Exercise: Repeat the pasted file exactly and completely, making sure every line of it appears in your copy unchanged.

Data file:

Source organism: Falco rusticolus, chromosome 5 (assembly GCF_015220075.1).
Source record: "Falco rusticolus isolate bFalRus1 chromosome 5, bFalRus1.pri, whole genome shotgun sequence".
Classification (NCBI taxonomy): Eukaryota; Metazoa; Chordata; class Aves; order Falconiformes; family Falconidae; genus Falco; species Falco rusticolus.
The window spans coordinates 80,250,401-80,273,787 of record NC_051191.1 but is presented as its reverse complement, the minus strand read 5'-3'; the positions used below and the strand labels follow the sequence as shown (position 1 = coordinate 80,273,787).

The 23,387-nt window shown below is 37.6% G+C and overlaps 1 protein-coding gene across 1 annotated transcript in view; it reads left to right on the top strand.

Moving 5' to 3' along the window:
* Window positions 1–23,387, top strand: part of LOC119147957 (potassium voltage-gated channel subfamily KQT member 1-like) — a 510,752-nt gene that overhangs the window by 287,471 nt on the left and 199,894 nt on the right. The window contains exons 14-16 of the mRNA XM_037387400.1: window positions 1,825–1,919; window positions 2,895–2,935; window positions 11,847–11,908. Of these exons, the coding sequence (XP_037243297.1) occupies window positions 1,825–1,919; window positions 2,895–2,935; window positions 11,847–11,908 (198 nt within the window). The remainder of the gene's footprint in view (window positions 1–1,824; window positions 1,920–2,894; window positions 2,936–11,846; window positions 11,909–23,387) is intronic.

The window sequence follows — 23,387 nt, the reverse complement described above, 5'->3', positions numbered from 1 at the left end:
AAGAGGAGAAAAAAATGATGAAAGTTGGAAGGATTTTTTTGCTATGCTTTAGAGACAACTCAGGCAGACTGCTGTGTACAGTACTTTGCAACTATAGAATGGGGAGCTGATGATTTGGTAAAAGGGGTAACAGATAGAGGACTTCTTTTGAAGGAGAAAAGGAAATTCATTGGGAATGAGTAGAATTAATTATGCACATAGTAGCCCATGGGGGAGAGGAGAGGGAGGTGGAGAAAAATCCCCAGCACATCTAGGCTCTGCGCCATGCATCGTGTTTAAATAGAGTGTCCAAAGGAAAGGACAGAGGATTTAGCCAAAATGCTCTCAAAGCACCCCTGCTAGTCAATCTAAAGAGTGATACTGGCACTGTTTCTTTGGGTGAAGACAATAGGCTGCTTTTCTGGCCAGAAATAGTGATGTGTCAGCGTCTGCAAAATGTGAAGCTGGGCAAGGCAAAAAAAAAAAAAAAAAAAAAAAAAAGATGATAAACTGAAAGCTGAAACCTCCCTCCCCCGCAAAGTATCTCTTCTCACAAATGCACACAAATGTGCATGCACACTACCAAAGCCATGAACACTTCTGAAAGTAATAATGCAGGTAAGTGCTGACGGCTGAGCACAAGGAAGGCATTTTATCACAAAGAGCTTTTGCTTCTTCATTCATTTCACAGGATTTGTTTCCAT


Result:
Source organism: Falco rusticolus, chromosome 5 (assembly GCF_015220075.1).
Source record: "Falco rusticolus isolate bFalRus1 chromosome 5, bFalRus1.pri, whole genome shotgun sequence".
Classification (NCBI taxonomy): Eukaryota; Metazoa; Chordata; class Aves; order Falconiformes; family Falconidae; genus Falco; species Falco rusticolus.
The window spans coordinates 80,250,401-80,273,787 of record NC_051191.1 but is presented as its reverse complement, the minus strand read 5'-3'; the positions used below and the strand labels follow the sequence as shown (position 1 = coordinate 80,273,787).

The 23,387-nt window shown below is 37.6% G+C and overlaps 1 protein-coding gene across 1 annotated transcript in view; it reads left to right on the top strand.

Moving 5' to 3' along the window:
* Window positions 1–23,387, top strand: part of LOC119147957 (potassium voltage-gated channel subfamily KQT member 1-like) — a 510,752-nt gene that overhangs the window by 287,471 nt on the left and 199,894 nt on the right. The window contains exons 14-16 of the mRNA XM_037387400.1: window positions 1,825–1,919; window positions 2,895–2,935; window positions 11,847–11,908. Of these exons, the coding sequence (XP_037243297.1) occupies window positions 1,825–1,919; window positions 2,895–2,935; window positions 11,847–11,908 (198 nt within the window). The remainder of the gene's footprint in view (window positions 1–1,824; window positions 1,920–2,894; window positions 2,936–11,846; window positions 11,909–23,387) is intronic.

The window sequence follows — 23,387 nt, the reverse complement described above, 5'->3', positions numbered from 1 at the left end:
AAGAGGAGAAAAAAATGATGAAAGTTGGAAGGATTTTTTTGCTATGCTTTAGAGACAACTCAGGCAGACTGCTGTGTACAGTACTTTGCAACTATAGAATGGGGAGCTGATGATTTGGTAAAAGGGGTAACAGATAGAGGACTTCTTTTGAAGGAGAAAAGGAAATTCATTGGGAATGAGTAGAATTAATTATGCACATAGTAGCCCATGGGGGAGAGGAGAGGGAGGTGGAGAAAAATCCCCAGCACATCTAGGCTCTGCGCCATGCATCGTGTTTAAATAGAGTGTCCAAAGGAAAGGACAGAGGATTTAGCCAAAATGCTCTCAAAGCACCCCTGCTAGTCAATCTAAAGAGTGATACTGGCACTGTTTCTTTGGGTGAAGACAATAGGCTGCTTTTCTGGCCAGAAATAGTGATGTGTCAGCGTCTGCAAAATGTGAAGCTGGGCAAGGCAAAAAAAAAAAAAAAAAAAAAAAAAAGATGATAAACTGAAAGCTGAAACCTCCCTCCCCCGCAAAGTATCTCTTCTCACAAATGCACACAAATGTGCATGCACACTACCAAAGCCATGAACACTTCTGAAAGTAATAATGCAGGTAAGTGCTGACGGCTGAGCACAAGGAAGGCATTTTATCACAAAGAGCTTTTGCTTCTTCATTCATTTCACAGGATTTGTTTCCAT